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Leading up to and during MS Build 2018 Microsoft has released a wide range of products that reduce the complexity that comes with building and deploying software. The focus this year was on Machine Learning and Artificial Intelligence. Some of the products I found particularly interesting are Azure Container Instances which makes it easier to run containerized applications without provisioning or managing servers and ML.NET which is a .NET cross-platform machine learning framework.
Most articles and documentation about the 'out of the box' C# Debug and Release build configurations were written prior to Roslyn. I take a fresh look at what you now get under the covers in 2018.
The difference is subtle at first: StaticReadonly is like a normal field that gets initialized through a static constructor, while ConstString is “hardcoded”.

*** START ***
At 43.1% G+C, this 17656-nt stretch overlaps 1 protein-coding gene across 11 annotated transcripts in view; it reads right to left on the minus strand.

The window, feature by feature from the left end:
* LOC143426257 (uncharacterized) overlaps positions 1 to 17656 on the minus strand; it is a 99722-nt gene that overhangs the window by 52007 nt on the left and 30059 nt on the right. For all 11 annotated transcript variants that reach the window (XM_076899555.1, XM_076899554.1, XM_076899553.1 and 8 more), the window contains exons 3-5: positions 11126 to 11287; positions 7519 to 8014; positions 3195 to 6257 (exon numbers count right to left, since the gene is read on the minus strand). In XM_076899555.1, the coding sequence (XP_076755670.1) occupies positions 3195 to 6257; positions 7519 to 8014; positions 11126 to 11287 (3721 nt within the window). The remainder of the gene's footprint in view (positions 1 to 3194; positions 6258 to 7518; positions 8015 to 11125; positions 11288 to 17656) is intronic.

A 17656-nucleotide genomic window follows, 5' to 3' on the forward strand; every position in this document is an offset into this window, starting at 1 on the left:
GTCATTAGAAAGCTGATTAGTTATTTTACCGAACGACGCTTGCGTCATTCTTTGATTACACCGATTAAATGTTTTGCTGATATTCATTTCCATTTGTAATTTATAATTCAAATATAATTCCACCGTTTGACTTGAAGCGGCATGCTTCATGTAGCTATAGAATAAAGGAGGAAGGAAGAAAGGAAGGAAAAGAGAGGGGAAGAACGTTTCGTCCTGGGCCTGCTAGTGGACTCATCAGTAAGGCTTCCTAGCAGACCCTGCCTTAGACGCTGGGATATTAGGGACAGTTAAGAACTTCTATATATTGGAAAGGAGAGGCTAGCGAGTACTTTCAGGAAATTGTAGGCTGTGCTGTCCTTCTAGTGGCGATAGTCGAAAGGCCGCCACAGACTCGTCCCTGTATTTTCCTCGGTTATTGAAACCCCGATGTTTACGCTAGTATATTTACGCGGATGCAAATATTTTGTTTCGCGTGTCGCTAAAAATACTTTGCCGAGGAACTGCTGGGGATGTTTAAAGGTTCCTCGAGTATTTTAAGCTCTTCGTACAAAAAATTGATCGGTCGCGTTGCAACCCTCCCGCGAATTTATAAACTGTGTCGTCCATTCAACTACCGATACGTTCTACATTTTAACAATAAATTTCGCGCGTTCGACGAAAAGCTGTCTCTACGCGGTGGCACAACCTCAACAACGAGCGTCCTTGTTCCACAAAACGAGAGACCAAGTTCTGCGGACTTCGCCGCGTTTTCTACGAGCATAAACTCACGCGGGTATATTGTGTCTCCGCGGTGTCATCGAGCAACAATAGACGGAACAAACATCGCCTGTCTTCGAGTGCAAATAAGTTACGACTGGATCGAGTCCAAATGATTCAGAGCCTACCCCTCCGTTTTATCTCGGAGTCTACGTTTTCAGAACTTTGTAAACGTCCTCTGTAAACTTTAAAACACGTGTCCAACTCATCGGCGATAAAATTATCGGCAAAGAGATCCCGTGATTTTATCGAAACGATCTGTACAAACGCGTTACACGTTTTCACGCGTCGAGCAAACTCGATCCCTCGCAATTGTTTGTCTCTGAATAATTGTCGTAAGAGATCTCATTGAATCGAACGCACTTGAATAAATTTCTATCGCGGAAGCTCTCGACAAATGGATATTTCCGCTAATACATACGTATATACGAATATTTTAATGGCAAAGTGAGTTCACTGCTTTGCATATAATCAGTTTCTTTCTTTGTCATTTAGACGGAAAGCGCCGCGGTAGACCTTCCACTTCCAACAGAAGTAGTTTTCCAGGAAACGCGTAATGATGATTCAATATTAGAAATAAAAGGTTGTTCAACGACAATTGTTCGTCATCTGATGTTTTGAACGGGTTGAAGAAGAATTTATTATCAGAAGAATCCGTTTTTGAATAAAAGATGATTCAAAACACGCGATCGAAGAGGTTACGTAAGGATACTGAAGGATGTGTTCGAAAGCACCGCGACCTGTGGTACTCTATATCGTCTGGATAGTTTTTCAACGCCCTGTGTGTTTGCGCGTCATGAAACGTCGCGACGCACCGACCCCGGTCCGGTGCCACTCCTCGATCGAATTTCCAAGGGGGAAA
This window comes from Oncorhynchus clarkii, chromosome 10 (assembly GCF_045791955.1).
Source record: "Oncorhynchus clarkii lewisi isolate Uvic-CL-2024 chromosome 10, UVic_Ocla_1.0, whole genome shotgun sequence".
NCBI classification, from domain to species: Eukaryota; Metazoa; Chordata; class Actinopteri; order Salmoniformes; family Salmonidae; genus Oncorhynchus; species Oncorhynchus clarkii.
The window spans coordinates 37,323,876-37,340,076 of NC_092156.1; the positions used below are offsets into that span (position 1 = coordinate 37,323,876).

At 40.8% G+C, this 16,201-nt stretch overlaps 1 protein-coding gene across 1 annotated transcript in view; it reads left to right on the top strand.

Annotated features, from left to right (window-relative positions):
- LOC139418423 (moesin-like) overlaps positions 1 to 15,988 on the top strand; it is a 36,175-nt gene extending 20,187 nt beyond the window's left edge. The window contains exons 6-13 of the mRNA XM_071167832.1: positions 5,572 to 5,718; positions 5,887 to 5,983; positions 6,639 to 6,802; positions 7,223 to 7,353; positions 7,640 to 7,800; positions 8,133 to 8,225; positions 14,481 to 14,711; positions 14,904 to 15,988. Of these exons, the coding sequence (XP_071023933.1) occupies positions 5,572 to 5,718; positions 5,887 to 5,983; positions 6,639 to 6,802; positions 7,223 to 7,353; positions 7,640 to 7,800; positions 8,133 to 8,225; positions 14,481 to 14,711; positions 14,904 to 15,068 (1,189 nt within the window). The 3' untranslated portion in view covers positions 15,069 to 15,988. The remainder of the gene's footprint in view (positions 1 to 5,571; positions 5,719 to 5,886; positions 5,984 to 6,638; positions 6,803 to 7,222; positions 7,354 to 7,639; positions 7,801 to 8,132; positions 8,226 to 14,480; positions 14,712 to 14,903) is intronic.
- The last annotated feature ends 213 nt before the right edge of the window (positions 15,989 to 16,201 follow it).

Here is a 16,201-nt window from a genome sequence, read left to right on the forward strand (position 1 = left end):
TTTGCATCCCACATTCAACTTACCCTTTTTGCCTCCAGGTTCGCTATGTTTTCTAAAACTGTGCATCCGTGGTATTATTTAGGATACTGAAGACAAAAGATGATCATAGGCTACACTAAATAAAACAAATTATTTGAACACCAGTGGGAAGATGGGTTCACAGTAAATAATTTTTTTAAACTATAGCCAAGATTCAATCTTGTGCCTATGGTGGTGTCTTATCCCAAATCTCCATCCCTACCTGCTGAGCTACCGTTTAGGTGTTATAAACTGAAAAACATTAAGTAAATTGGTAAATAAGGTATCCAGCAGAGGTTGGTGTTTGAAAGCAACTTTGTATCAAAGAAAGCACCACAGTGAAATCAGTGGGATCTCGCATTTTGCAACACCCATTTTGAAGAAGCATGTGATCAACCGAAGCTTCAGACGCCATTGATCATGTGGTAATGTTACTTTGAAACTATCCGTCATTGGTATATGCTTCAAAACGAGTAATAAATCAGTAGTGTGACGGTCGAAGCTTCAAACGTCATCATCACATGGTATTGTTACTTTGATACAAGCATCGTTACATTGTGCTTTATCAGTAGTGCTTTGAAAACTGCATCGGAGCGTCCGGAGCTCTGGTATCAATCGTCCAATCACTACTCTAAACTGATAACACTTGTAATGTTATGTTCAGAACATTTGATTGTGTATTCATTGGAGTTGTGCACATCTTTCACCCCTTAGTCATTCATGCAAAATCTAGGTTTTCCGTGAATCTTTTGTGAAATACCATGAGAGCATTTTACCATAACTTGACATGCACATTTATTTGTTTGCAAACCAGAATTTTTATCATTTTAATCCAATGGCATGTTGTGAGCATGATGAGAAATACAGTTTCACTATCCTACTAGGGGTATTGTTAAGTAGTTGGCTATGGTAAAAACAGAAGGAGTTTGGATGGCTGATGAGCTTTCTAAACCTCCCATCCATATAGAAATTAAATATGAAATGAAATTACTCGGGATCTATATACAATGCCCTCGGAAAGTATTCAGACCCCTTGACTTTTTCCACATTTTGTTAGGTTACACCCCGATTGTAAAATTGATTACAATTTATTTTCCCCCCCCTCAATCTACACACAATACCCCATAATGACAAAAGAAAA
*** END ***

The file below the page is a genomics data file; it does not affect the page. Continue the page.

I did announce last year that the new updated CacheCow will live under the name CacheCore. The more I worked on it, the more it became evident that only a tiny amount of CacheCow will ever be Core-related. And frankly trends come and go, while HTTP Caching is pretty much unchanged for the last 20 years.
For the past few years, everytime I’ve started a new project there has been one sure fire class that I will copy and paste in on the first day. That has been my “TestingContext”. It’s sort of this one class unit testing helper that I can’t do without. Today, I’m going to go into a bit of detail about what it is, and why I think it’s so damn awesome.